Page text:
Brand Protection
IP Recordals

5 famous international cases of brand forgery

Brands that achieve a great level of success for their companies often become assets coveted by buyers, sellers and rival companies alike. Sometimes, a less honest company will try to take advantage and use a famous brand or trademark as their own.

For instance, you may have heard of ‘knock-off’ clothing. This is clothing that has had a famous brand’s label or replica label sewn into it. The purpose of this forgery is to sell the garment for a much higher price. Other names commonly used to describe this illegal practice include brand piracy or counterfeiting.

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Knowing how these operations work can help you to protect your brand against them. Here, we will talk about five famous international cases of brand forgery.


Five Famous International Cases of Brand Forgery

1. Gucci and Yves Saint Laurent Counterfeit Products Online


Gucci and Yves Saint Laurent were involved in a lawsuit with a Chinese online shopping group. The suit alleged that the Alibaba Group Holding Ltd violated trademark and racketeering laws. Specifically, it was said that the shopping group made it possible for fake products bearing the highly sought-after labels to be sold on their site.

2. Bottega Veneta Lawsuit


In Manhattan, a district court held the Bank of China in contempt because they would not turn over account information. The information sought was about Chinese companies that had been accused of selling counterfeit items in the US. The brands making the claims included Kering, Inc. Bottega Veneta and more. While the bank was not accused of wrong doing, the contempt was held because the court felt the bank was hindering a proper investigation into the case.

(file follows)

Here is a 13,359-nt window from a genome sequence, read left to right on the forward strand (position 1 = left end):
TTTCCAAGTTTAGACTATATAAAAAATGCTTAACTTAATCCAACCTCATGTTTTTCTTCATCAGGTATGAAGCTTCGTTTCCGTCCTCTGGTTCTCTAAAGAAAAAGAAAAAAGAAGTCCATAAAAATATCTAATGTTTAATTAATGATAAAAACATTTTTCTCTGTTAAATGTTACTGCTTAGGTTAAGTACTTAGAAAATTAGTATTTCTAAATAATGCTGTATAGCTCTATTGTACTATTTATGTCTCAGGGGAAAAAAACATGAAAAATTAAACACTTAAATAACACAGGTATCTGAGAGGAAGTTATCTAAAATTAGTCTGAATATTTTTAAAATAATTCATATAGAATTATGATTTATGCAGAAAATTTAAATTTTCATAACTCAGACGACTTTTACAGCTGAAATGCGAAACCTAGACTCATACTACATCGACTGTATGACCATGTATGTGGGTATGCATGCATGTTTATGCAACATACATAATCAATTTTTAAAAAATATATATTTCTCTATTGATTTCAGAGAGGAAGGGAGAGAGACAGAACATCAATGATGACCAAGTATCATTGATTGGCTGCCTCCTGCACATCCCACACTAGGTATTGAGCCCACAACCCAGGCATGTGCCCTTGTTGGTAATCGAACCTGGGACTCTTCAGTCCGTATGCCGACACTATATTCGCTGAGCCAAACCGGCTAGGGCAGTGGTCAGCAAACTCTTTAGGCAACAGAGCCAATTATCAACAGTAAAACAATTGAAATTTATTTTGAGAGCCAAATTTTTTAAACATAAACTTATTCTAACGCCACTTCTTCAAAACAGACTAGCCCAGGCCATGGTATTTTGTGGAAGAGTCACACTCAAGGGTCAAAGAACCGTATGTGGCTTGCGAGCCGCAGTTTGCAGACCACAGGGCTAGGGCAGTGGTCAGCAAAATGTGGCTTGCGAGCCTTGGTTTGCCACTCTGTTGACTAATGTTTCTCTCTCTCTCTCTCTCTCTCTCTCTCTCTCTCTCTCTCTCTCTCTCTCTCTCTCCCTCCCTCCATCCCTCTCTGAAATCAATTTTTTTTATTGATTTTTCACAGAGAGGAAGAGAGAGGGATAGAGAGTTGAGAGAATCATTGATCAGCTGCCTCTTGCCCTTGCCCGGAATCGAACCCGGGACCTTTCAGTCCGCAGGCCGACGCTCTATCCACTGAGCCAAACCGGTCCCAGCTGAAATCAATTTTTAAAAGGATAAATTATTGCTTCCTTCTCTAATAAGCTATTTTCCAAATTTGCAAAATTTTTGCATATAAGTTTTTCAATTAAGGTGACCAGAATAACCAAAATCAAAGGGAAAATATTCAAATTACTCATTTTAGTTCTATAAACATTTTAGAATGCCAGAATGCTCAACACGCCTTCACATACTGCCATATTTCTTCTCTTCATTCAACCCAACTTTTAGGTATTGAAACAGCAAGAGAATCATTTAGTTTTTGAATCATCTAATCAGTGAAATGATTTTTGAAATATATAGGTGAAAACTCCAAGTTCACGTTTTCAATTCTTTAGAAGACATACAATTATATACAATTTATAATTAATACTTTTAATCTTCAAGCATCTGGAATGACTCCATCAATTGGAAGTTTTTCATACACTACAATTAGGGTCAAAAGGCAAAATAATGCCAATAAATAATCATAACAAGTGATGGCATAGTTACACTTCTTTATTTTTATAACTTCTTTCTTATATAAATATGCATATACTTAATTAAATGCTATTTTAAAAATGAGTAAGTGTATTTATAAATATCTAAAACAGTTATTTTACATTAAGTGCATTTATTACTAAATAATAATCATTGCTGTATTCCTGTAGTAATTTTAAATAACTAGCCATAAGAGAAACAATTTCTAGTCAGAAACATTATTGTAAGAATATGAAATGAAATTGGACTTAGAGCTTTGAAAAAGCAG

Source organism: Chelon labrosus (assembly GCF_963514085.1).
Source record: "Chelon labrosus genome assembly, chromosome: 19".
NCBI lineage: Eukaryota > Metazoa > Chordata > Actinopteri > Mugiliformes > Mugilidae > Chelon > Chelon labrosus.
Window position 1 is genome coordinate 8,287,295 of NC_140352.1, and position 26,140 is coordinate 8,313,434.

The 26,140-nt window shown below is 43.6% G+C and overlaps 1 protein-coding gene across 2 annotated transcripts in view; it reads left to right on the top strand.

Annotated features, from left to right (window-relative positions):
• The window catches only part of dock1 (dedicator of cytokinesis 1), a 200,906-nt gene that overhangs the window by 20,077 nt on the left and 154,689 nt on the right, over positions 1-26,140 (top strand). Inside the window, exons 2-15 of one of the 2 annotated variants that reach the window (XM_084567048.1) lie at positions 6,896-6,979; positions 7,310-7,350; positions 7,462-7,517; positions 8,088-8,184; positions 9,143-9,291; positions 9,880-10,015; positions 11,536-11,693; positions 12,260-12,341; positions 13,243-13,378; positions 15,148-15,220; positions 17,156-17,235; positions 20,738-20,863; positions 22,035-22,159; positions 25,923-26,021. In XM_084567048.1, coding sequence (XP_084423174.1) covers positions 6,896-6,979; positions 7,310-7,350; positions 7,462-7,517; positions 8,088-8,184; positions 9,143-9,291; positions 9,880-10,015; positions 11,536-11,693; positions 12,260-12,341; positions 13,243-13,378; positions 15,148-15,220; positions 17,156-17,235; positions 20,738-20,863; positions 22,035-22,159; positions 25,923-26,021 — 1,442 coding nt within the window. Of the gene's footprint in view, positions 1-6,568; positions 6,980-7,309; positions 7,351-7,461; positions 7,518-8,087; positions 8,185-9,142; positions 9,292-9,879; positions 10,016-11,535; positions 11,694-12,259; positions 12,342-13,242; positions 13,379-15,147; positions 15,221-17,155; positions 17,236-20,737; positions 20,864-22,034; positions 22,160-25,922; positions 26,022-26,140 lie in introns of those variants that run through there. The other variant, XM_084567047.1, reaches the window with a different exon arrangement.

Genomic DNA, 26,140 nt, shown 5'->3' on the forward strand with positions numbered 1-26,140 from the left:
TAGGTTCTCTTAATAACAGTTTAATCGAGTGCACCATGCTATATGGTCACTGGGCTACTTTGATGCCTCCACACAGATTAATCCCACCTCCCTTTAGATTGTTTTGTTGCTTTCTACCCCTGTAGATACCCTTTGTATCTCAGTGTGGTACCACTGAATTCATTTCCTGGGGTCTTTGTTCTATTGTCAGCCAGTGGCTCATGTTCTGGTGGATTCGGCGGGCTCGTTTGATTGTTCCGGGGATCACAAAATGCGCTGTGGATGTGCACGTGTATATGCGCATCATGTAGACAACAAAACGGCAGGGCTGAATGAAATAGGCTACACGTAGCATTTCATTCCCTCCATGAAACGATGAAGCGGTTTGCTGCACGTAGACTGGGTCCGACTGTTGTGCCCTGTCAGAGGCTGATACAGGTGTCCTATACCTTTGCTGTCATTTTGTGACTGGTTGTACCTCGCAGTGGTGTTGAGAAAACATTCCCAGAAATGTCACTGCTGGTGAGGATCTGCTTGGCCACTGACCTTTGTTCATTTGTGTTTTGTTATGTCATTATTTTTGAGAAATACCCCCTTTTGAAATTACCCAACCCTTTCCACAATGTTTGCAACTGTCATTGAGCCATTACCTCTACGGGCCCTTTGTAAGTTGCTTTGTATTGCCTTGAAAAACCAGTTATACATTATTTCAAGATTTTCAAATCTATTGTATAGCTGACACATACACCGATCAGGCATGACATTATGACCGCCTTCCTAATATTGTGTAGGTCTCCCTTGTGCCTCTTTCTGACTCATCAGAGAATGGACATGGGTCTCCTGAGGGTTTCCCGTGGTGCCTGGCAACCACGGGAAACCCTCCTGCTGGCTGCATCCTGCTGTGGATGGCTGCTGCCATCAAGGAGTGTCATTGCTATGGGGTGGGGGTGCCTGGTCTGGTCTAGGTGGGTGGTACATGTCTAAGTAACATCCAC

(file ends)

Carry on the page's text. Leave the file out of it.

3. Make-up and Beauty Counterfeits


This sort of brand forgery can be dangerous for consumers. Sub-par cosmetics will not have the same ingredients and safety testing that real brands employ. There was a ring of counterfeit make-up and other beauty product forgeries in Grand Prairie, Texas. Over eight months, more than $40,000 worth of these supplies were discovered, along with $15,000 in cash. The sellers would bring their counterfeit items to a large local flea market and present them as genuine, along with the mark-up of a genuine item.

4. Louis Vuitton and Eight Other Brands Forged


Brands including Gucci, Chanel and Louis Vuitton were found up for sale by a woman named Xu Ting. The lawsuit, in 2008, concluded with an order to pay Chanel Inc. $6.9 million in damages. In 2009, another court in Florida ordered the shutdown of seven websites that she was using to sell forgeries of Marc Jacobs, Celine and more. In 2010, another suit was filed by Gucci, Balenciaga, Bottega Veneta and Yves Saint Laurent. It was alleged to be a family business – with her husband, brother, mother and six other people who were implicated in selling more than $2 million worth of counterfeit handbags and wallets through online shops.

5. Federal Racketeering


A pair of linked online merchants become the defendants against a company named Wimo Labs. The lawyers allege that these defendants knew about, assisted with, encouraged and profited from ongoing sales of counterfeit items online. It is alleged that this major company, worth $18 billion, helped a $1.7 trillion worldwide ring threatening consumer health and safety. Damages are also being sought in relation to the brands’ reputations and income. If settled, manufacturers stand to recover three times their damages.

Brand forgery is a worldwide criminal enterprise. When thieves engage in this activity, everyone suffers. It is important to keep track of where and how your brand and trademark are used, and safeguard it at all times. This ensures a solid reputation and fair competition in the marketplace.